Tuesday, April 26, 2011

Why No Posts on Economic Issues?

Yeah, we've been discussing economics on the porch in our neighborhood. (So to speak--it's been a bit wet and dreary around here, so kitchens and heated garages have been found to be both warmer and drier, but anyway.) So why no blog entries about the economy and what we should do to make it better? Well, what makes a good blog entry? Usually blog entries that are good ones are either informative or infuriating, one or the other. They either give you information you have not considered before or they give you an opinion that either causes you to nod and say "amen" or causes you think WTF? and to wonder if the writer has slipped a cog (maybe two).

When I write about the economy, it ends up being this mealy mouthed mess, sort of like wet crackers in soup, but not nearly as tasty. This is for two reasons. One is that I have never studied economics and I know just a little bit about them, especially on the grand scale of nations. Oh, I know about personal economics, and I've observed entrepreneurs at work--the life of the small business owner is known to me--but terms like "supply side" and "Keynesian economics" I don't understand in a way that makes for compelling reading.

The second reason is that from what little I do know, I am not convinced by either side that they really know what will work to pull this country up into a good economic situation from the current bad situation. You have some saying that if we cut too much from government spending, we will kill the economy. You have some saying that government spending actually costs more than it produces. Part of the problem, I think, is that we have conditions that have not been seen before. There are parallels to the 1910s, 1930s and 1970s but none of these situations provides the same scenario as today. It is helpful to examine this history, but is it predicative of how the new situation would respond to a given intervention today?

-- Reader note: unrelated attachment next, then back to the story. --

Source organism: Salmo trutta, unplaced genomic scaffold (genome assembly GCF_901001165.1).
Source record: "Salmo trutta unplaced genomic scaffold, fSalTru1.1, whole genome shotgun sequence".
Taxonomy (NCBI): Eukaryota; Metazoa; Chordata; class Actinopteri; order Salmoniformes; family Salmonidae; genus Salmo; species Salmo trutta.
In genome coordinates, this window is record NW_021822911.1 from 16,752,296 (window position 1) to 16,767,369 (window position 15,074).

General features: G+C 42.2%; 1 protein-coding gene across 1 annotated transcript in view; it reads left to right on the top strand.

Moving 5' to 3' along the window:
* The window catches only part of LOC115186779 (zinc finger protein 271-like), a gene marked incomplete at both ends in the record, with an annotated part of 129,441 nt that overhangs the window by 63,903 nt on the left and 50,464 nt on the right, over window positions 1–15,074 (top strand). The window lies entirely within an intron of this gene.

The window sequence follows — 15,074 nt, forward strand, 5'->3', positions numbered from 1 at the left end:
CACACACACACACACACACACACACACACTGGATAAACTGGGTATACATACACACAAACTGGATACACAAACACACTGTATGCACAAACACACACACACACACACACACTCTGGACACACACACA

I have now written three last paragraph drafts. There is no good stopping point it seems. I am concerned, both on a personal level--in fact, I think that is why money matters get people emotional; there is a very real personal fear of being destitute or caught up in people's unmet needs--and for our country's future. How do we keep the American dream alive? How do we keep money from concentrating in just a few people? How can we help those with needs and not cripple them? Can we revive manufacturing in America? How much tax is too much tax? How much government regulation is too much? Are we going to end up with some different attitudes and actions concerning consuming "stuff"? Can I be secure economically as I age?

With that last paragraph, I think I fell in the deep end of the pool. Treading water now...planning on getting out, at least for the moment. Thanks for reading.


Anonymous said...

At its base level, economics is about the” best” allocation of scare resources, which gives rise to discussions on supply and demand, the impact of market incentives and government intervention, personal morality in making choices and a million other things.